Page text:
BELARUS Free Theatre will perform their new play, Trash Cuisine, as part of the Edinburgh Fringe Festival this summer.
The show is described as “a capital punishment café” – with chef’s specials that include electrocution, hanging and lethal injection.
The performance questions capital punishment. Although 95 countries still carry it out, Belarus is the only country in Europe that still enforces the death penalty, under President Alexander Lukashenko. On stage the troupe serve up food, dance and recount the brutal true stories from inmates and their executioners. They re-enact interviews conducted with human rights lawyers and desperate families of the executed.
Belarus Free Theatre is banned from performing in their home country. They continue to do so, at their own risk, underground. And they take their message abroad, to the rest of Europe – this summer to Edinburgh and London. They bravely perform in their own country, where people go missing forever. And they take an important message out and amplify it, refusing to be quiet.
But, when I saw Trash Cuisine, at the premiere in Amsterdam, I felt, not that I was at a play, but that I was at a lecture. With the exception of one well-choreographed dance scene, which propagandised little but managed to convey serious menace, the rest of the performance was obvious and predictable.
Seated around me were those who agreed with the premise: execution is horrendous, the secret way it is conducted, appalling. Trash Cuisine was preaching to the converted. We all felt better about ourselves, on the night, seated in a luxurious theatre, self-satisfied that we know what is right and wrong.
So what? It is enough to just raise awareness, you might say. But I am not convinced. It is vital to reflect on the role and the current state of political theatre and political art more generally. If it adds nothing more than a speech or a newspaper report could do, then it is not art. That we may approve of the message doesn’t make it good. It needs to expose the truth, but not one that we can see easily for ourselves.
Every age has some form of political artistic response. This age, in what people are starting to call an economic depression, has one too. Sadly, it tells us a lot about the timid, directionless state of political protest and is unlikely to create anything of artistic significance.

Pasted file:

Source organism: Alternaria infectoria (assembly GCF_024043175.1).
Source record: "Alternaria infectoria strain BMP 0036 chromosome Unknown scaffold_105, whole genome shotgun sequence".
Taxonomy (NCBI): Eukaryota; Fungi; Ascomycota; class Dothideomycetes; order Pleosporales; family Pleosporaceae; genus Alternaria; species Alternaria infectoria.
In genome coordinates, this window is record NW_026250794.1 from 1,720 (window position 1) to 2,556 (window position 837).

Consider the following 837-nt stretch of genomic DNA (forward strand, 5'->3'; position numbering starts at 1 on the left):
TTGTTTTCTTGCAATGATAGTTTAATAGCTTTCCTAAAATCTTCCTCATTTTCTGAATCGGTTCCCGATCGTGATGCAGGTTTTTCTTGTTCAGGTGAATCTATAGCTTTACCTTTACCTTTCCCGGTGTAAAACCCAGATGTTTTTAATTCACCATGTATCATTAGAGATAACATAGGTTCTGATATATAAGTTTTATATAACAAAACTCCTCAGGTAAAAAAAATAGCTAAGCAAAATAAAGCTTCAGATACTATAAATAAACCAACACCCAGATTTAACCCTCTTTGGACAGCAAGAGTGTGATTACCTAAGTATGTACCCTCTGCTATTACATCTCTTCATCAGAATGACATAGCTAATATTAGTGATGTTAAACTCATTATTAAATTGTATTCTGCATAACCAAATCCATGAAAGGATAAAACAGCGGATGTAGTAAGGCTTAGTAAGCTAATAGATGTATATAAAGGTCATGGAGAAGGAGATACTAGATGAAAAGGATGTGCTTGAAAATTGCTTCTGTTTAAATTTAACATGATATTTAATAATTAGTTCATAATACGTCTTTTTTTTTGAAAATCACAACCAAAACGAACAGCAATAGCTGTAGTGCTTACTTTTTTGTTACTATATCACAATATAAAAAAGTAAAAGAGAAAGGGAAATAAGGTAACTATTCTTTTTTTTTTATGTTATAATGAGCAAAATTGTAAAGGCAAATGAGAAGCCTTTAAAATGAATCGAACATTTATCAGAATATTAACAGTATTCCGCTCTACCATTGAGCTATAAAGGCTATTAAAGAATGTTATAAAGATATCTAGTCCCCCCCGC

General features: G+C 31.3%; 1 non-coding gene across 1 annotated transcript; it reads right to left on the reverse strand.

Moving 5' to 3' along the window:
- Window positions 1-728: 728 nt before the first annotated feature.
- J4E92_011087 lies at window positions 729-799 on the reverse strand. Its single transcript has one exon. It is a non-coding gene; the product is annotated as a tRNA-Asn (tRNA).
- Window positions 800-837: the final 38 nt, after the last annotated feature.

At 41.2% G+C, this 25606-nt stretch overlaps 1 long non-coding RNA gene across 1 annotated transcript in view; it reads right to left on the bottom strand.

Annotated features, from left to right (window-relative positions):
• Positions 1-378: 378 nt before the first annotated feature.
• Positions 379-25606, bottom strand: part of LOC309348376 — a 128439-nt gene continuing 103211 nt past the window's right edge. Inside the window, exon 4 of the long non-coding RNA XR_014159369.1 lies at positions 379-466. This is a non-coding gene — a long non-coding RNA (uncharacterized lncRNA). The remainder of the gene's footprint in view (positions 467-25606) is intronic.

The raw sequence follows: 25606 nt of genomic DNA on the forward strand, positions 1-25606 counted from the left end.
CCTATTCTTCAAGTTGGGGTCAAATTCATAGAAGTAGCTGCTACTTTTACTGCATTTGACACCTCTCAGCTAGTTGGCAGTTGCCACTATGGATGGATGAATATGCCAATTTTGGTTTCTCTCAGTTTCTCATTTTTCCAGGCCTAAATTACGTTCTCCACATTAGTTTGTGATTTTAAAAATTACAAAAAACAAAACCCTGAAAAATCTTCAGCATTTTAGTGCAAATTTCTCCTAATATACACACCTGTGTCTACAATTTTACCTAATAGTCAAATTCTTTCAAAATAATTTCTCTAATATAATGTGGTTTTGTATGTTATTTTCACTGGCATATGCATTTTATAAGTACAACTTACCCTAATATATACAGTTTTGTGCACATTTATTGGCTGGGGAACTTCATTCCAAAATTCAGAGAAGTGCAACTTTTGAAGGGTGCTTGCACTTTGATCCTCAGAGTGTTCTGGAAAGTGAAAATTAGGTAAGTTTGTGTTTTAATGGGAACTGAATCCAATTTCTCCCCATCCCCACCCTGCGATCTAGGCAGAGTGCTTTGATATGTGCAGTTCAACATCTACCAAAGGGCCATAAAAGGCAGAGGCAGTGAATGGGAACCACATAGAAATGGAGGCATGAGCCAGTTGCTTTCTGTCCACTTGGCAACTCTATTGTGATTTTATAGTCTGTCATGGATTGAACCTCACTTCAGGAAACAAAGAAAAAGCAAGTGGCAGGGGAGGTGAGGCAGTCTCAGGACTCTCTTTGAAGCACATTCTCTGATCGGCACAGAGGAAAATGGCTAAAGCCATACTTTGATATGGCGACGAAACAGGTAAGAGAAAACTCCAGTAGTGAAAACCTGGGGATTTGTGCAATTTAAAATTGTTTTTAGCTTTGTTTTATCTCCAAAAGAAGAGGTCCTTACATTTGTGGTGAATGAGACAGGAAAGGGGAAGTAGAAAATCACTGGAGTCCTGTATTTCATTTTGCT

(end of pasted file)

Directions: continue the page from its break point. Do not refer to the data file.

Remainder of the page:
One of the more flamboyant manifestations of protest art is the flash mob flamenco performed by the Seville based group, Flo6x8. The dancers enter an everyday space – a public square, a bank - unexpectedly, singing and dancing, taking everyone by surprise. There is an expressive, angry passion in their interventions, a voice of protest against the current financial meltdown that is hitting the Andalucia region hard.
But there is also a question to be asked: is it anything more than a display of passivity? Don’t let’s kid ourselves. They are just stamping their feet with frustration.
The energy and the edge of the political art of old is missing. There is nothing like Delacroix’s Liberty Leading the People, Diego Rivera’s revolutionary murals, nothing like Picasso’s Guernica or David’s The Death of Marat. What tends to happen instead is that art work repeats the obvious complaint, what is said better elsewhere, without the insight that art can bring.
Political art always had to tread a fine line. Some of Picasso’s later work came to be too closely associated with Stalinism to be effective. For it cannot simply be agitprop. The Irish poet and playwright, Brendan Behan, when asked once what his play The Hostage was about, what was its message, is said to have replied: “Message? What the hell do you think I am, a bloody postman?” If you want instruction, read a manifesto, go to a meeting.
In the past, political movements provided the inspiration for artists, when artists were less isolated than they are today, which means it too now all too easy for them to fall into clichés.
As well as casting light on problems in a way that other forms of communication cannot do, political art has to express a response in relation to – and in conversation with – the people, for it to work.
Nowhere is the sorry state of political art and of protest more obvious that the state of Occupy. This movement has been reduced to a whimper.
Occupy, which claimed to represent the 99 per cent, but it turned did not, has turned to performance poetry, in the UK, which activists say will garner support for their cause. But poetry will not enliven Occupy, especially when the cause was diffuse at best and one that had little, deep, support.
That they have reduced to playing with words indicates that something is wrong. In this instance, their talk of poetry is just a way of accepting the reality of failure rather than changing anything.
During the 1970s, with industrial unrest bringing the country to a halt, political theatre had bite – but even then producers and directors knew the limits. John McGrath, founder of 7:84, argued that: “The theatre can never cause a social change.” Not directly.
Instead, it could “articulate the pressures towards one, help people to celebrate their strengths and maybe build their self-confidence.” The role it can play, he said, is “it can be the way people can find voice, their solidarity and their collective determination”. That is enough to ask.
Trotsky once argued that it was art’s sincerity that made it a potentially revolutionary force: “The struggle for revolutionary ideas in art must begin once again with the struggle for artistic truth” he said, “not in terms of any single school, but in terms of the immutable faith of the artist in his own inner self.” On art, he had a point.
Art provides an imaginative sphere in which future possibilities can be explored. It could open our eyes to how things are, beyond their surface appearance, and suggest how they could be. That vision could once again whet our appetite.